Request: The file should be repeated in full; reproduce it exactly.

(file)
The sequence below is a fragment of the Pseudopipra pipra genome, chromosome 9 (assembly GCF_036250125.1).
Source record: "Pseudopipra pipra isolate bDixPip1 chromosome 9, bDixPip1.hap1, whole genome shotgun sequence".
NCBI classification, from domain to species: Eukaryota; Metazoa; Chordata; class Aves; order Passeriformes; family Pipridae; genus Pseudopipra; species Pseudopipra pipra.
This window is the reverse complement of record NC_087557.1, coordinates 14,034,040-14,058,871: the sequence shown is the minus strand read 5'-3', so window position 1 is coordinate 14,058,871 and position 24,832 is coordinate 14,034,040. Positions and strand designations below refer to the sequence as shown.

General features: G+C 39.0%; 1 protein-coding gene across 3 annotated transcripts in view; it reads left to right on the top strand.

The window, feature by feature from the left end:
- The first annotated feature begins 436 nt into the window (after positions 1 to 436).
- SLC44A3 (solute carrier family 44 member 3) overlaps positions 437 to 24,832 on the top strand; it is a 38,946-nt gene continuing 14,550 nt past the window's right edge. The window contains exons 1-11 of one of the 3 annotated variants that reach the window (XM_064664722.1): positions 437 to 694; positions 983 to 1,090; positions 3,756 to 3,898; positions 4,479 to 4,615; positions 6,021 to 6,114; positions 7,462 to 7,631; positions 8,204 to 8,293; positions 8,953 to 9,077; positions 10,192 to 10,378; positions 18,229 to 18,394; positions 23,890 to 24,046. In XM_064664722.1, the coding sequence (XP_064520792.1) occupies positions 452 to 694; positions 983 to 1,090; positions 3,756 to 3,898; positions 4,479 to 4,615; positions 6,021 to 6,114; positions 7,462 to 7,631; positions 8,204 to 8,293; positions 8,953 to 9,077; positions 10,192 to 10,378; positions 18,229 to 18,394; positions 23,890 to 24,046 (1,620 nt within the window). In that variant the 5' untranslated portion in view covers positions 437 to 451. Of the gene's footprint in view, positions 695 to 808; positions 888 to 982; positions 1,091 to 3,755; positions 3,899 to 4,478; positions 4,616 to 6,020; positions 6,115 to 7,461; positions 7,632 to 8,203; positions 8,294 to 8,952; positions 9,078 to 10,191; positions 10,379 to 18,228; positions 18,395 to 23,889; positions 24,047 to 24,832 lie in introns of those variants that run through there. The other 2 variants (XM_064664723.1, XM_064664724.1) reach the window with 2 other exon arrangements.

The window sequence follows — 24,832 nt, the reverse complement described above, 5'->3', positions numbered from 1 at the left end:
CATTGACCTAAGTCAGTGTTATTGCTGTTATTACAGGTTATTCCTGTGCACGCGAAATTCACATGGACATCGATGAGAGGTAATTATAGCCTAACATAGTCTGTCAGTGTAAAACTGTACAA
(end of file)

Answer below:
The sequence below is a fragment of the Pseudopipra pipra genome, chromosome 9 (assembly GCF_036250125.1).
Source record: "Pseudopipra pipra isolate bDixPip1 chromosome 9, bDixPip1.hap1, whole genome shotgun sequence".
NCBI classification, from domain to species: Eukaryota; Metazoa; Chordata; class Aves; order Passeriformes; family Pipridae; genus Pseudopipra; species Pseudopipra pipra.
This window is the reverse complement of record NC_087557.1, coordinates 14,034,040-14,058,871: the sequence shown is the minus strand read 5'-3', so window position 1 is coordinate 14,058,871 and position 24,832 is coordinate 14,034,040. Positions and strand designations below refer to the sequence as shown.

General features: G+C 39.0%; 1 protein-coding gene across 3 annotated transcripts in view; it reads left to right on the top strand.

The window, feature by feature from the left end:
- The first annotated feature begins 436 nt into the window (after positions 1 to 436).
- SLC44A3 (solute carrier family 44 member 3) overlaps positions 437 to 24,832 on the top strand; it is a 38,946-nt gene continuing 14,550 nt past the window's right edge. The window contains exons 1-11 of one of the 3 annotated variants that reach the window (XM_064664722.1): positions 437 to 694; positions 983 to 1,090; positions 3,756 to 3,898; positions 4,479 to 4,615; positions 6,021 to 6,114; positions 7,462 to 7,631; positions 8,204 to 8,293; positions 8,953 to 9,077; positions 10,192 to 10,378; positions 18,229 to 18,394; positions 23,890 to 24,046. In XM_064664722.1, the coding sequence (XP_064520792.1) occupies positions 452 to 694; positions 983 to 1,090; positions 3,756 to 3,898; positions 4,479 to 4,615; positions 6,021 to 6,114; positions 7,462 to 7,631; positions 8,204 to 8,293; positions 8,953 to 9,077; positions 10,192 to 10,378; positions 18,229 to 18,394; positions 23,890 to 24,046 (1,620 nt within the window). In that variant the 5' untranslated portion in view covers positions 437 to 451. Of the gene's footprint in view, positions 695 to 808; positions 888 to 982; positions 1,091 to 3,755; positions 3,899 to 4,478; positions 4,616 to 6,020; positions 6,115 to 7,461; positions 7,632 to 8,203; positions 8,294 to 8,952; positions 9,078 to 10,191; positions 10,379 to 18,228; positions 18,395 to 23,889; positions 24,047 to 24,832 lie in introns of those variants that run through there. The other 2 variants (XM_064664723.1, XM_064664724.1) reach the window with 2 other exon arrangements.

The window sequence follows — 24,832 nt, the reverse complement described above, 5'->3', positions numbered from 1 at the left end:
CATTGACCTAAGTCAGTGTTATTGCTGTTATTACAGGTTATTCCTGTGCACGCGAAATTCACATGGACATCGATGAGAGGTAATTATAGCCTAACATAGTCTGTCAGTGTAAAACTGTACAA